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The Business of Books: How International Conglomerates Took Over Publishing and Changed the Way We Read
By André Schiffrin
Verso
192 pages, $23


Perhaps more than any other product today, books show the contradictions of commodity under capitalism. Books offer something invaluable, especially when they challenge our ideas, and by extension contribute to changing people, institutions and even societies. But books are an object bought and sold for profit in a highly competitive market and increasingly, as André Schiffrin argues in The Business of Books, part of an industry driven by the bottom line.

Schiffrin, an editor and publisher who has made a unique contribution to independent

STEVE ANDERSON

and progressive publishing through his work at Pantheon Press since 1962 and, more recently, at The New Press, documents how the particular historical idiosyncrasies of the publishing industry have become harder to maintain against the market's relentless encroachment on the production of ideas.

Books used to be a "gentleman's business," which created its own forms of censorship and exclusivity. But publishers accepted overall rates of profit of less than a few percent, or just breaking even, and recognized that most of their books would actually lose money, with losses to be covered by the exceptional best-selling title. That best-seller provided the income for printing books editors considered important and worthy.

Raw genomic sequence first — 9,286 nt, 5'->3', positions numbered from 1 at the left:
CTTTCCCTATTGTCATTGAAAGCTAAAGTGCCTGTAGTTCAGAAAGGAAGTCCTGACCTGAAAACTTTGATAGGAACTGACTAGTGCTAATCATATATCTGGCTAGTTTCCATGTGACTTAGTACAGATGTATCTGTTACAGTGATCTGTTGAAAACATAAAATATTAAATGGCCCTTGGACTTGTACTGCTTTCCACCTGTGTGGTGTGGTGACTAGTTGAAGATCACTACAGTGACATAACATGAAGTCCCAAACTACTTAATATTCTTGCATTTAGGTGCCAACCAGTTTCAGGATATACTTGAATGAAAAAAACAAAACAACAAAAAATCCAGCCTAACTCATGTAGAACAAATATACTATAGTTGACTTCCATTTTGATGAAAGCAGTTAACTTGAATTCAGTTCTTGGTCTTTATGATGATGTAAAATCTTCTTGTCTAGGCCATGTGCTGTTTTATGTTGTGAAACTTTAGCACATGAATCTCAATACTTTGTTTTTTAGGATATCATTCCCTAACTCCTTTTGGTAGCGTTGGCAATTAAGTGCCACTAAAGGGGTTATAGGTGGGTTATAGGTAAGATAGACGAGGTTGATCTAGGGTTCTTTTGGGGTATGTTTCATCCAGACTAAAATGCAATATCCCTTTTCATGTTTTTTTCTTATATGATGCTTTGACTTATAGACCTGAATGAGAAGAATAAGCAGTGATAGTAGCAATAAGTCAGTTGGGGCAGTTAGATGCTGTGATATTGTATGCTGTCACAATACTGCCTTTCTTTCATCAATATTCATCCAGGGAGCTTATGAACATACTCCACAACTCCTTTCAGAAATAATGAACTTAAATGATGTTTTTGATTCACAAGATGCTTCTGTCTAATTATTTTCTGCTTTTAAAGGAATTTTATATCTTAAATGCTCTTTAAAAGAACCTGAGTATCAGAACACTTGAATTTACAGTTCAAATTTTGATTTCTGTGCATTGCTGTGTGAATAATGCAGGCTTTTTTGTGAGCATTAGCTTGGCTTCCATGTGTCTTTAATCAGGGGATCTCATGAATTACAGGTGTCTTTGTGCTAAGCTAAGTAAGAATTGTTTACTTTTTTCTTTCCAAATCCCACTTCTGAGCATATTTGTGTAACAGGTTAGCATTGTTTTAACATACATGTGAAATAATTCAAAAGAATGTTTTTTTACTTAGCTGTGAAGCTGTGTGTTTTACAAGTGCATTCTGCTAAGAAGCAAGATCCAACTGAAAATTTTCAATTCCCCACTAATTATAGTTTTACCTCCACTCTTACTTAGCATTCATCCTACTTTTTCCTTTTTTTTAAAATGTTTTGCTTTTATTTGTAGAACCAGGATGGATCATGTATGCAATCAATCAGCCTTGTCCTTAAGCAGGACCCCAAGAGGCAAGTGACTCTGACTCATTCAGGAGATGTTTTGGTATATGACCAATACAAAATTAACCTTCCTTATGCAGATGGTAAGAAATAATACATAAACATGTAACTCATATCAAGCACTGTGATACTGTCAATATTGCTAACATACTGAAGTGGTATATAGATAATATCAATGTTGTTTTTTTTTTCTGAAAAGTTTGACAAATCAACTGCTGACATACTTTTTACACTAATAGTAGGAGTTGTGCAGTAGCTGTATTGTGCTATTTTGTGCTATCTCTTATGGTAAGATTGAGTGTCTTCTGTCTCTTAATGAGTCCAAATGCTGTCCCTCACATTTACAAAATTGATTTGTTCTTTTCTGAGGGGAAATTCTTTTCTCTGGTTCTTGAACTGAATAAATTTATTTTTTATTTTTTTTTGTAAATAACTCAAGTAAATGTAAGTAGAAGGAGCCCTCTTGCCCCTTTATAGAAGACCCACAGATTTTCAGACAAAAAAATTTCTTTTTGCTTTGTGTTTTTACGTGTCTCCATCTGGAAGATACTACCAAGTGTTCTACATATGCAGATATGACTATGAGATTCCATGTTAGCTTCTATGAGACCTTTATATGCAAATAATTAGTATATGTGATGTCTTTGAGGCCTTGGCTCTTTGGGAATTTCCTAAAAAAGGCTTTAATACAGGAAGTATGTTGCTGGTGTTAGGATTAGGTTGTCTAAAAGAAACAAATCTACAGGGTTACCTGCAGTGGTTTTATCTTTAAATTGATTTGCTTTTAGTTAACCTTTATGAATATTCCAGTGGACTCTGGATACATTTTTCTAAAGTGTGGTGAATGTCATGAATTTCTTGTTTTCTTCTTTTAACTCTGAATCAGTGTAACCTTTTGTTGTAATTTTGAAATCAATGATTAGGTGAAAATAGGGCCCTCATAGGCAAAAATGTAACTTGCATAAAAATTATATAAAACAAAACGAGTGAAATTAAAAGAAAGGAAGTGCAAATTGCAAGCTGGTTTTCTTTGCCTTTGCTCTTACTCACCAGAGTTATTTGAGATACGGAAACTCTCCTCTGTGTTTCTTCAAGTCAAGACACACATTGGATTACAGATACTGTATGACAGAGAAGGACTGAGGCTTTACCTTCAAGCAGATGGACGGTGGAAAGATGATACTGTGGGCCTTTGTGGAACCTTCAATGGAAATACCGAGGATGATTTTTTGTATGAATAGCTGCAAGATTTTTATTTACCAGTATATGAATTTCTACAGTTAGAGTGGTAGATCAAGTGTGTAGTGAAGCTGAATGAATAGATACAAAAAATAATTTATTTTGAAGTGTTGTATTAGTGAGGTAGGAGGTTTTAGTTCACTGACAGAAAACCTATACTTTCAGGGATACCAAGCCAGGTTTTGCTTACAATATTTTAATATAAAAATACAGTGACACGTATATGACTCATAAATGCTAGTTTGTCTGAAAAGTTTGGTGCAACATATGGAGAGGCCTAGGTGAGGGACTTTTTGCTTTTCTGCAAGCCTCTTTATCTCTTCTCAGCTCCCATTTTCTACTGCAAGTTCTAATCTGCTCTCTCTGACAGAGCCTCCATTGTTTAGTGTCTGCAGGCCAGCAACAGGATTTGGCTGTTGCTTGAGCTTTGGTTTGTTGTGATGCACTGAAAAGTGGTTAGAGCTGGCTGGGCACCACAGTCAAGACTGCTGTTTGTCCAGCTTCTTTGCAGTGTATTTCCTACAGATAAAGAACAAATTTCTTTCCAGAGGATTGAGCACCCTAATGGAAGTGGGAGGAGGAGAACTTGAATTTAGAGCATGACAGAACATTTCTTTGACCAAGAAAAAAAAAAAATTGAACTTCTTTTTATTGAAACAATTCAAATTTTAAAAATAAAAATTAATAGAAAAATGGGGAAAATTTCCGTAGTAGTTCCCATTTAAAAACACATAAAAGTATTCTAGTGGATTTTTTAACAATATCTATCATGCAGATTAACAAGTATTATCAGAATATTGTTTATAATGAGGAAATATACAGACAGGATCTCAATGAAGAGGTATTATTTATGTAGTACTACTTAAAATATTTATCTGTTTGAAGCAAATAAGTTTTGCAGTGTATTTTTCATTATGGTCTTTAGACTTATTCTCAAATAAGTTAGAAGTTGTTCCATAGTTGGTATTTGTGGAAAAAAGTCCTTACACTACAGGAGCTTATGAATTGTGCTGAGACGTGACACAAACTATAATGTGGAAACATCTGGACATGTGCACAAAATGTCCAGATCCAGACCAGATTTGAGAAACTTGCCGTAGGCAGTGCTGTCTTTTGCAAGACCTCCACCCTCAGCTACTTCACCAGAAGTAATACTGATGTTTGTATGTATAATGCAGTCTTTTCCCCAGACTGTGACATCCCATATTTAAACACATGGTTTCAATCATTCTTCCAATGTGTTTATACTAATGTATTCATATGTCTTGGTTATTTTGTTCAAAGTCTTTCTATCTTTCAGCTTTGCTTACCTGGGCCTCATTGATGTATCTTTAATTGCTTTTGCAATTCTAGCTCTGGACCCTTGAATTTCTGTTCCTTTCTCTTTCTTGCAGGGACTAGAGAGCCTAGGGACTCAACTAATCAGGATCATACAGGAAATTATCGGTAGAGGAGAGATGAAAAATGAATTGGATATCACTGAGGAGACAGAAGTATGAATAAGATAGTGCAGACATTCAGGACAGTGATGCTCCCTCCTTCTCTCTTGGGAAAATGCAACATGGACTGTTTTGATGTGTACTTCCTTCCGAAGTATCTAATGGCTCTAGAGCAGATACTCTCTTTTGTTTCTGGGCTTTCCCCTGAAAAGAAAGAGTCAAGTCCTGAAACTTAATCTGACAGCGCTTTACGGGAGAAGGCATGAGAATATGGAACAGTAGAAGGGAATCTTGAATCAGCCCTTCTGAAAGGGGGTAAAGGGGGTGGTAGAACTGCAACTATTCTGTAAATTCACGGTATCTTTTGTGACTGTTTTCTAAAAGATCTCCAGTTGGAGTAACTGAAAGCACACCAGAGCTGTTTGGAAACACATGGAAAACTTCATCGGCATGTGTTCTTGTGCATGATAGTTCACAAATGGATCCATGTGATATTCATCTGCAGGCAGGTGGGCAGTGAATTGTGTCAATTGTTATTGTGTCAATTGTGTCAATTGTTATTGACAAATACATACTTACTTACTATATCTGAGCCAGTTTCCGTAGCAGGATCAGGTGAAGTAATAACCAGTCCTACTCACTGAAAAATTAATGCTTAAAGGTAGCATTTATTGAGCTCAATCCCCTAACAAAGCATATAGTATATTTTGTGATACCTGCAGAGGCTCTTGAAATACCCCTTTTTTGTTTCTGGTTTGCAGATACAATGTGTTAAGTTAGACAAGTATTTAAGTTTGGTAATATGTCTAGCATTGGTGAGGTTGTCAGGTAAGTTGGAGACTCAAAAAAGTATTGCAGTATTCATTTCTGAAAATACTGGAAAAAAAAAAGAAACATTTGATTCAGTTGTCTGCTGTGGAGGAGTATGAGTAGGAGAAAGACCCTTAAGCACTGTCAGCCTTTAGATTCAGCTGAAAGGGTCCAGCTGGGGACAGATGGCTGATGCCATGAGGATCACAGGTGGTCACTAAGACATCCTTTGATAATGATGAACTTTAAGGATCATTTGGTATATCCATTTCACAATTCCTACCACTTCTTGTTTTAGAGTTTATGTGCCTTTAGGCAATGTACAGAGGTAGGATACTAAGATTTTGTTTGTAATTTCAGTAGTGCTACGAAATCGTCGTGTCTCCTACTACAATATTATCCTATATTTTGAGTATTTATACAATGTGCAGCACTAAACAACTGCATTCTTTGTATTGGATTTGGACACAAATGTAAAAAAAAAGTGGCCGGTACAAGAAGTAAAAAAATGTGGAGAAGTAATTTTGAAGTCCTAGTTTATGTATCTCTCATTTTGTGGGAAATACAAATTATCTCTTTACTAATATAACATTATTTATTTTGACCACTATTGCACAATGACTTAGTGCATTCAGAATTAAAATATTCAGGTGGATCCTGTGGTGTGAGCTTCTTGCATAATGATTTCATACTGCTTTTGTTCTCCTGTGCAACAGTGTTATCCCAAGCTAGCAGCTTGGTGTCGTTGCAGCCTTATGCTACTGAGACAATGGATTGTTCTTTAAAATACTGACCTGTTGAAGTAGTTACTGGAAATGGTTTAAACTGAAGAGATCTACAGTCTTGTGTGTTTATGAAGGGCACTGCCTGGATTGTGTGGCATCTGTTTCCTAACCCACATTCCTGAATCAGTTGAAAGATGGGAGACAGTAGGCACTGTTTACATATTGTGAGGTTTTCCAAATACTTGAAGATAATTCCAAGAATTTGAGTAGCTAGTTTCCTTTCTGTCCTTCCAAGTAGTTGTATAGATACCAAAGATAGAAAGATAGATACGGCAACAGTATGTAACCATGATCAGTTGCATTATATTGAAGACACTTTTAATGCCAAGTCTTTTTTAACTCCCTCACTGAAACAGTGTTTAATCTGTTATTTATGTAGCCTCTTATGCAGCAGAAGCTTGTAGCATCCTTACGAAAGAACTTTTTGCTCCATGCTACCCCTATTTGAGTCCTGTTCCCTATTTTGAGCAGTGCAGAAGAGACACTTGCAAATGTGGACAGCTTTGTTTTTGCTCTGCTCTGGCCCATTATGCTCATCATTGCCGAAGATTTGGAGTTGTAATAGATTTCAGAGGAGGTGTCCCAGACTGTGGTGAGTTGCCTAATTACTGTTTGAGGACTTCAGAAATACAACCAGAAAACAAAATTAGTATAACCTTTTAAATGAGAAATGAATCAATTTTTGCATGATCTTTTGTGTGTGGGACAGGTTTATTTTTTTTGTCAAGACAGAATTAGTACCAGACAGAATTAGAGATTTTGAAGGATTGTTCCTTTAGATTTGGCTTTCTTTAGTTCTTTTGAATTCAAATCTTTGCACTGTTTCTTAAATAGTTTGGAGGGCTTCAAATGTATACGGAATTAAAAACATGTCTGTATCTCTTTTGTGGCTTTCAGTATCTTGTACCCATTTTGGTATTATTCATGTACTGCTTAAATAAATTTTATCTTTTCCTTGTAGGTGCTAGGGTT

Schiffrin's report of how Pantheon's parent, Random House, was bought by the giant German conglomerate Bertelsmann in 1998 shows how outdated this model has become: "As soon as Bertelsmann had taken over Random House, they issued a press release saying they expected Random House to make a 15 percent profit in the next few years." For Bertelsmann, Pantheon could have been producing any widget for the market, as long as the money on their investment came back with an appreciable return. "Perhaps the most telling statistic about Bertelsmann," Schiffrin writes, "is that 4,000 accountants were reported to be working at its headquarters--many times the number of editors in all its holdings worldwide."

Bertelsmann's acquisition of Random House also meant that "the new combined corporation would be responsible for one out of every three trade books published in the United States." Today, Schiffrin notes, the top 20 firms publish 93 percent of books in the United States. The more than 100 university presses account for only 2 percent of book sales. The remaining 5 percent, Schiffrin notes, is "fought over" by other presses, including all of the independent and progressive publishers (like the one where I work, South End Press).